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SLLAT & LTRG: Revesz, Michel, & Gilabert "Measuring cognitive task demands"

Date: 28 November 2012 Time: 3.30-5.00 pm

Venue: Bowland North SR 20

The Second Language Learning and Teaching & Language Testing Research groups are pleased to announce the following presentation:

Measuring cognitive task demands using dual task methodology, subjective self-ratings, and time estimation

Andrea Revesz, Marije Michel, & Roger Gilabert

This study aimed to explore and evaluate the relative usefulness of three methods in examining cognitive demands generated by changes in task complexity in response to recent calls to provide evidence for the validity of task complexity manipulations utilised in L2 task-based research. Drawing on work in applied cognitive psychology, we compared and triangulated data obtained from dual task methodology, subjective self-ratings, and time estimations.

The participants were 24 English native speakers (NS), 24 Spanish and 24 German learners of English at high intermediate level, which allowed for comparisons across L2 learners and NSs, and typologically different L2 groups. All participants carried out simple and complex versions of three oral tasks - a picture narrative, a map task, and a problem-solving task. The tasks were delivered via computer and counterbalanced across participants. From each language group, 12 participants completed the tasks under a dual task condition, that is, during the oral task performance, they were additionally requested to react as fast and accurately as possible to a simple visual stimulus. The remaining 12 participants performed the tasks under the single condition without an added visual task. After completing a task, all participants rated their mental effort, and estimated the time they had taken to perform the task.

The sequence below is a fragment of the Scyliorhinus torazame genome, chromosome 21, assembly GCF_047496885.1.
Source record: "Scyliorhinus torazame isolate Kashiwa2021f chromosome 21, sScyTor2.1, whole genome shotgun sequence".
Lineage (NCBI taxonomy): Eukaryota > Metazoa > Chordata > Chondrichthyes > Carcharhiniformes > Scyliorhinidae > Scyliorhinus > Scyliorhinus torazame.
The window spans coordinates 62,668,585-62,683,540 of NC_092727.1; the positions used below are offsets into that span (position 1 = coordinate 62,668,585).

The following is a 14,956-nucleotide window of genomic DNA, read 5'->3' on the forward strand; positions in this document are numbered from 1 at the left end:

As predicted, repeated measures ANOVAs yielded slower reaction times, lower accuracy, and higher ratings for the complex task versions. Contrary to expectations, time estimates did not differentiate simple from complex tasks. Building on our results and the methodological challenges encountered, we will assess the advantages and disadvantages of each method utilised and discuss their potential for future TBLT research and practice.

Contact:

Who can attend: Anyone

 

Further information

Organising departments and research centres: Linguistics and English Language

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Graduate School, Faculty of Arts and Social Sciences
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